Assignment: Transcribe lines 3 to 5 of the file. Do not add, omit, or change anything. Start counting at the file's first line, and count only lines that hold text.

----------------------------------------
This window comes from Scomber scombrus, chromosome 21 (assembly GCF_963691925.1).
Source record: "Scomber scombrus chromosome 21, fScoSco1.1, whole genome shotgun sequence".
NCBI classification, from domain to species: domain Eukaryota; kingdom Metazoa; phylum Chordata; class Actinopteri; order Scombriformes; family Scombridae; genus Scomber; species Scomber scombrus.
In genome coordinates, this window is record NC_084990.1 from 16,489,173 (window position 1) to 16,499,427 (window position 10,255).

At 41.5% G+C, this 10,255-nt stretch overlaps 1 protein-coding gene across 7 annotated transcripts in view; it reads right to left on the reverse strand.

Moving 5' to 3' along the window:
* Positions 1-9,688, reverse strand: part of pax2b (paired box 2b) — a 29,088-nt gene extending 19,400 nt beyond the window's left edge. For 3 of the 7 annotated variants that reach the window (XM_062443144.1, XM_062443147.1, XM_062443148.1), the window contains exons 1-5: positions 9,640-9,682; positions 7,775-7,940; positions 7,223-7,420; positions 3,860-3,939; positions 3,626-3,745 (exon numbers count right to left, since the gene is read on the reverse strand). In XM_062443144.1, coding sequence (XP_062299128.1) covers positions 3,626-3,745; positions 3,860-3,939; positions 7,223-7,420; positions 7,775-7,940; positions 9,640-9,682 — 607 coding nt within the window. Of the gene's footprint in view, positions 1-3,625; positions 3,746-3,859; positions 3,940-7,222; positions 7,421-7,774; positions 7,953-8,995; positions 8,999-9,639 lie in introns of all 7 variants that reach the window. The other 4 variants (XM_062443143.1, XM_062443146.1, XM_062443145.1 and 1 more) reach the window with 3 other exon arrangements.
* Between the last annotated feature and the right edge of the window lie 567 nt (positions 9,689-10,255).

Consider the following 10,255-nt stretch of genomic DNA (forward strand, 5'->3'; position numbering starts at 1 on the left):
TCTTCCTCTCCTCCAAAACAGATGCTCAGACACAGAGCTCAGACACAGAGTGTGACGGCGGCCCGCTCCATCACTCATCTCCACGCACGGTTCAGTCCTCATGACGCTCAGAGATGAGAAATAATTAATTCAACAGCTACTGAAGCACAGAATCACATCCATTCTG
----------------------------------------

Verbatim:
NCBI classification, from domain to species: domain Eukaryota; kingdom Metazoa; phylum Chordata; class Actinopteri; order Scombriformes; family Scombridae; genus Scomber; species Scomber scombrus.
In genome coordinates, this window is record NC_084990.1 from 16,489,173 (window position 1) to 16,499,427 (window position 10,255).

At 41.5% G+C, this 10,255-nt stretch overlaps 1 protein-coding gene across 7 annotated transcripts in view; it reads right to left on the reverse strand.